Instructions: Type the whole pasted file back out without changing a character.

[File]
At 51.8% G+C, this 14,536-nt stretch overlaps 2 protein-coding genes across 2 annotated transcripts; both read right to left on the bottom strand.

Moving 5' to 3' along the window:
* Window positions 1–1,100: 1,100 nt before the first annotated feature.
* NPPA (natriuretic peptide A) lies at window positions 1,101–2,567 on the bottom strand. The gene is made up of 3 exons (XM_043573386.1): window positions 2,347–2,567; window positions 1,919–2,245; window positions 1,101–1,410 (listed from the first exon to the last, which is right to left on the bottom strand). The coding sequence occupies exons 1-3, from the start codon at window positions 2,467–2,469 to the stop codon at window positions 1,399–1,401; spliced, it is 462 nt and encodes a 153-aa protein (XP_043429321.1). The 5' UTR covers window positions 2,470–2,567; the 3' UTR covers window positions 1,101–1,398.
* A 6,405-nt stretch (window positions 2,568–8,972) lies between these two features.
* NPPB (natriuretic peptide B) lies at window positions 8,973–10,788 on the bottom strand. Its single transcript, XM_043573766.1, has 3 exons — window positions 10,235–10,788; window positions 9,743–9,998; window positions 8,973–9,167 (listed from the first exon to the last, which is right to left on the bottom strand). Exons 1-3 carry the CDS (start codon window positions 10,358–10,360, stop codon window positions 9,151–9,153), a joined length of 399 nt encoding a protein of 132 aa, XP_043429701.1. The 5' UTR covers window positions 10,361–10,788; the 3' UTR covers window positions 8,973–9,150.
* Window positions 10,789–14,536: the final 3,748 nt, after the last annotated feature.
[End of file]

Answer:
At 51.8% G+C, this 14,536-nt stretch overlaps 2 protein-coding genes across 2 annotated transcripts; both read right to left on the bottom strand.

Moving 5' to 3' along the window:
* Window positions 1–1,100: 1,100 nt before the first annotated feature.
* NPPA (natriuretic peptide A) lies at window positions 1,101–2,567 on the bottom strand. The gene is made up of 3 exons (XM_043573386.1): window positions 2,347–2,567; window positions 1,919–2,245; window positions 1,101–1,410 (listed from the first exon to the last, which is right to left on the bottom strand). The coding sequence occupies exons 1-3, from the start codon at window positions 2,467–2,469 to the stop codon at window positions 1,399–1,401; spliced, it is 462 nt and encodes a 153-aa protein (XP_043429321.1). The 5' UTR covers window positions 2,470–2,567; the 3' UTR covers window positions 1,101–1,398.
* A 6,405-nt stretch (window positions 2,568–8,972) lies between these two features.
* NPPB (natriuretic peptide B) lies at window positions 8,973–10,788 on the bottom strand. Its single transcript, XM_043573766.1, has 3 exons — window positions 10,235–10,788; window positions 9,743–9,998; window positions 8,973–9,167 (listed from the first exon to the last, which is right to left on the bottom strand). Exons 1-3 carry the CDS (start codon window positions 10,358–10,360, stop codon window positions 9,151–9,153), a joined length of 399 nt encoding a protein of 132 aa, XP_043429701.1. The 5' UTR covers window positions 10,361–10,788; the 3' UTR covers window positions 8,973–9,150.
* Window positions 10,789–14,536: the final 3,748 nt, after the last annotated feature.